grandfather of Charlemagne.

Pepin, King by the Grace of God”

The Iconoclastic Controversy of AD726 weakened  the bond between the Pope and the Emperor of  Constantinople. Pepin became the Mayor of the  Palace during the reign of Childeric the last of  the Merovingian dynasty of the Frankish kings.  In 751, knowing that Pope Zecharias was looking  favourably in his direction, he asked the question  of Zecharias as to whether it was good that a king  without power should rule over those who were  ruling for him? The Pope replied that Pepin, who  was exercising the royal power, should be called  king and placed upon the throne!

So the Mayor of the Palace now became the king  in the city of Soissons and he and queen Bertrada  received the anointing; whilst Childeric was stripped  of his royal robes, his long flowing locks cut off and  was despatched to the monastery to spend the rest  of his days in humiliation. To the common people,  because of the Pope’s involvement, Pepin was king  by the grace of God!

“Thus took place that act of most solemn and  momentous significance to Western Europe and  to the Christian church, as well as to the Frankish  kingdom and the Roman Papacy. There is no  need of trying to justify the act; its historical  explanation lies in the fact that it took place  orderly and peaceably, as an evident political  necessity. Its manifest advantage to all persons  concerned except the poor last remnant of the  royal line, and, above all, the absolute necessity,  which the Pope had already felt and recognized,  of having some strong arm near at hand if Rome  was to be saved to the Papacy and the Papacy to  the Western Church, are plainly seen” (The Age  of Charlemagne Charles Wells).articles3

The Pope of course had no authority to do this;  he himself was appointed and authorised by the  Eastern Emperor. But we see here a classic step  forward in that tale of papal arrogance that has no  equal in the history of mankind. Pope Zecharias  knew that Rome needed a powerful champion  near at hand if the Papacy and the Western Church  were to be saved. If treason was the price, so be it!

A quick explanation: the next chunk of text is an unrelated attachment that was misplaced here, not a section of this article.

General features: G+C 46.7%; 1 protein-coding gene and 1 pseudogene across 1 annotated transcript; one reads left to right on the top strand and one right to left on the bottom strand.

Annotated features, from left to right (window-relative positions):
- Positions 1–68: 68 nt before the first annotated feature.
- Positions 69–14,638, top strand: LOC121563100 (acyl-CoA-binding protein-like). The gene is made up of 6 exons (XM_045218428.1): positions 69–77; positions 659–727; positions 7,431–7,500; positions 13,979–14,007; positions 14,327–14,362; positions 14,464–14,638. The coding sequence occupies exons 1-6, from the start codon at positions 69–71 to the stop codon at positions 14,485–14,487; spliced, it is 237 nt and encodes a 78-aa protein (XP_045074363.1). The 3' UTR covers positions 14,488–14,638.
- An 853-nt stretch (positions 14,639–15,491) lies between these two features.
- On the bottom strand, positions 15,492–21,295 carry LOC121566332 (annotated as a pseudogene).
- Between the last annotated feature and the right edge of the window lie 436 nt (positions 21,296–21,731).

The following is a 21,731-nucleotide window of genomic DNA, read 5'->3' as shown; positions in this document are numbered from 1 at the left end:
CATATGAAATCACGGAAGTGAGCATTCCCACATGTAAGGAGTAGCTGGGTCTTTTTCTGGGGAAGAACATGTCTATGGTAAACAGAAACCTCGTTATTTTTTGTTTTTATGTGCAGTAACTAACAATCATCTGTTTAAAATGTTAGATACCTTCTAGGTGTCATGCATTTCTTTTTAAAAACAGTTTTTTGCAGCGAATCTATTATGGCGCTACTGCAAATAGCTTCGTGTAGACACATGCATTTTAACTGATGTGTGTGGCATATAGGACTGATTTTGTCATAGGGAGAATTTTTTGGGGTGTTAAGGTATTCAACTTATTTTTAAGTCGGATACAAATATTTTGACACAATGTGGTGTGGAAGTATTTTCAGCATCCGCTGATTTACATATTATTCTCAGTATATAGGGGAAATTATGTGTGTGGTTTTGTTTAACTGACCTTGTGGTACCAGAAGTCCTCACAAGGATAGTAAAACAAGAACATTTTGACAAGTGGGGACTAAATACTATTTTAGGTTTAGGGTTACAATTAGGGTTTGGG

Notice in this the disregard of the official Emperor  in Constantinople.

Revelation chapter 13 presents three main  periods of the Papacy: “the beast of the sea” (verses  1–8), “the beast of the earth” (verses 11–14) and  “the image of the beast” (verses 14–18). What  we are seeing above is the change of a Papal-  Constantinople alliance to a Papal-Central Europe  confederacy, where support for the Pope’s worldly  aims, will come from the central powers of Europe,  rather than eastern Constantinople by the sea. 751  was a big year in history.

Pepin’s Donation and Papal Statehood

Only three years later, AD 754, the Bishop of  Rome, Stephen the Third, crossed the Alps into the  region of King Pepin. The Lombards were so strong  and active that help was again sought to preserve  the Papacy, its lands and its wealth. Pepin heard  of his coming, the first Bishop of Rome to cross  the Alps, and sent his eldest son, Charles, later  Charlemagne, then only twelve years of age, to meet  and escort the Bishop! How intriguing it is that the  king who is to elevate the Papacy so significantly  (“he doeth great wonders”!) was entrusted by  his father to bring the Pope home to the palace  of Pepin. Pepin met him with great humility and  prostration. In the chapel of the palace the Pope  and his ministers, in sackcloth and ashes, pleaded  “by the mercy of Almighty God and the merits of  the blessed apostles Peter and Paul” that Pepin  would free them from the cruel and proud Lombards  and they remained prostrate before the king until he  and his sons and nobles stretched forth the hand and  raised the Pope from the ground in token of their  future aid and deliverance.

Pepin also promised to restore what the  Lombards had already seized. He further granted  papal jurisdiction over some conquered lands  which became historically known as “Pepin’s  Donation”, the foundations of the Pope’s lust for  temporal power. The Popes never let the Frankish  kings forget this promise, repeatedly raising the  matter in correspondence and reminding them  of their promise to Peter and Paul! Indeed in 756  Pepin received a letter direct from Peter, pressing  him to comply with his promises! In the same year  Pepin had his final victory over the Lombards  and he handed over to the Pope the provinces of  Ravenna, Rimini and Pesaro and other towns and  their dependencies.

This land represents about 25% of the Italian  leg and remained as the personal lands of the  Popes from 756 to 1870. Thus, too, the Pope  became an important secular prince and took over  the old Byzantine dominion (of the Emperor in  Constantinople) in Central Italy. We can see the  truly wonderful way in which Revelation 13 was  being fulfilled. Papal support was coming from  beyond the Alps and not from the Mediterranean  powers. The “beast of the earth” was rising!